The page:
Strategic Portfolio Management
Strategic portfolio management focuses on the question: are we doing the right things? To be able to determine this, you need to have an overview of all projects / initiatives within the company. And that is not so easy ...
Through time, budget, quality ...
In the past, program and project management focused on delivering programs and projects on time, budget and quality. When many such programs and projects were running, a level was set 'above' and this was referred to as portfolio management. Since most projects nowadays are mostly IT-driven, the program and portfolio management was transferred to the IT department.
The theory dictates that the link with strategy is made at the portfolio level. In practice this proves to be difficult to achieve. The focus is often more on doing things correctly and as efficiently as possible, rather than creating actual customer value. Programs or projects are rarely stopped prematurely. The business is often not in the lead.
Towards a new reality: Strategic Portfolio Management
With the emergence of Strategic Project Management, Agile, Lean, Design Thinking and Lean Startup, the organizational landscape and the way of innovation has changed significantly. Organizations use more different development processes for different types of innovation. More and more organizations are focusing on the very first question that should be answered: we are working on the right things? In other words: do the initiatives we want to realize (I deliberately no longer refer to projects) contribute to commercial value? Is the customer waiting for this and does it really fit within our strategic direction? Only then should organizations answer the question how to realize this initiative. In other words: they get started with Strategic Portfolio Management.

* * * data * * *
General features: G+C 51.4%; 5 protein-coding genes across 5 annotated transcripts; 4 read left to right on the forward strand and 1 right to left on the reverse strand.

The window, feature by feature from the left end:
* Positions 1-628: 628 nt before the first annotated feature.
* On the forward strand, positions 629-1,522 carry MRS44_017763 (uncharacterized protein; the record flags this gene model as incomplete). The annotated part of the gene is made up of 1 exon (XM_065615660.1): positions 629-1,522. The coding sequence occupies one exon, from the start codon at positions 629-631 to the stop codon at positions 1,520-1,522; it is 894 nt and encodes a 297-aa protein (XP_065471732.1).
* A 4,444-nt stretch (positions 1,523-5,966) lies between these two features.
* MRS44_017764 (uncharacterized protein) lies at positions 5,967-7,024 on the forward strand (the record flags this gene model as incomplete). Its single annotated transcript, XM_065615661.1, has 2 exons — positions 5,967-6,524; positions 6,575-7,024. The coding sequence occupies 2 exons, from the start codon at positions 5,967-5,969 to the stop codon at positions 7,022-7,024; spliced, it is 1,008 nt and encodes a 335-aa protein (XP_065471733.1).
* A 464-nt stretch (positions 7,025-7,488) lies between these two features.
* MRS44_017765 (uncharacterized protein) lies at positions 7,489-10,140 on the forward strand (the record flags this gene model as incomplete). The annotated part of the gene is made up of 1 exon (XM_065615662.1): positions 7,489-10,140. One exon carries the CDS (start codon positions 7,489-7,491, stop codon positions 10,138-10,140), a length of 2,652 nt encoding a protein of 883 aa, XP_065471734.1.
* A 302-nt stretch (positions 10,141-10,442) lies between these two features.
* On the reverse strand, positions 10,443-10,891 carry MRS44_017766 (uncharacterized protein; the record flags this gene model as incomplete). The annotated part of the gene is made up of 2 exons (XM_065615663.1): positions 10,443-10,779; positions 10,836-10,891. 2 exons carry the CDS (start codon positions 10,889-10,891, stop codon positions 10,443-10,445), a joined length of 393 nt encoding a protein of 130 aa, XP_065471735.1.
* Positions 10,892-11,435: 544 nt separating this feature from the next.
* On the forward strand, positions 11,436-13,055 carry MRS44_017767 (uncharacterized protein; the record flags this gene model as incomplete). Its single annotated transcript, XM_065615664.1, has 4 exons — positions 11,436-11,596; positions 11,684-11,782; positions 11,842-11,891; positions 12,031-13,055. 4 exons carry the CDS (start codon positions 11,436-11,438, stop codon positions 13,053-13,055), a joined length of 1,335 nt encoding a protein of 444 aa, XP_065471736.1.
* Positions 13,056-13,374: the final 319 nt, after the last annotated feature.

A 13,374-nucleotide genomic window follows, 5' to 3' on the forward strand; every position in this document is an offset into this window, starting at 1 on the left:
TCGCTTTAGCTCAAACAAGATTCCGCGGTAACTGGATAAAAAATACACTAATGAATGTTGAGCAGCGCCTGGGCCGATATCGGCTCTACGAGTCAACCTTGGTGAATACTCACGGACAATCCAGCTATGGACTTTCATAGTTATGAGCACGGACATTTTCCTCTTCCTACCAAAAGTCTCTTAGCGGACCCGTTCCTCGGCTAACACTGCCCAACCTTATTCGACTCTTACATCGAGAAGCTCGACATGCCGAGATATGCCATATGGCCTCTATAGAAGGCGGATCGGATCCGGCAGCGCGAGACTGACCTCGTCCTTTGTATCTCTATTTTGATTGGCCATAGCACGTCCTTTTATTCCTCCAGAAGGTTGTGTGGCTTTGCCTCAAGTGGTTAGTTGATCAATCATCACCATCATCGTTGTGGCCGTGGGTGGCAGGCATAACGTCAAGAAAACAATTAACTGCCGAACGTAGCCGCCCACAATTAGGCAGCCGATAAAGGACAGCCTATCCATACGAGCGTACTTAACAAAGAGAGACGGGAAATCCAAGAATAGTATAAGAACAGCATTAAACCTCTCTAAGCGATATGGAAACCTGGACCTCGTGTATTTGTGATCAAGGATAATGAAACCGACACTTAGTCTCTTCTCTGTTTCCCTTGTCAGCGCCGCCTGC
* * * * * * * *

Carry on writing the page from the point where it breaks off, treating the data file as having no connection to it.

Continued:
Strategic Portfolio & Project Management
We now see that more and more organizations are shaping Portfolio Management from a strategic angle. In larger organizations, the hierarchy of projects, programs and portfolios traditionally looks like this:
Putting portfolios, programs and projects in perspective (from van Heerden et al, 2015)
We now add a level, the umbrella portfolio, or the portfolio of portfolios. From this perspective it is easier to actually oversee the contribution to strategy. For example, by making a distinction between Running the Organization (Business as Usual) and the horizons of innovation a better estimate can be made of the extent to which an organization is concerned with long-term continuity. By making a breakdown of the portfolio into strategic themes, we make it clear whether sufficient efforts are made on certain themes. Moreover, we often see that several business units are busy with the same things. From a portfolio management perspective it can then be critically assessed whether all these projects are really necessary. So-called 'hobby projects' are also visible more quickly.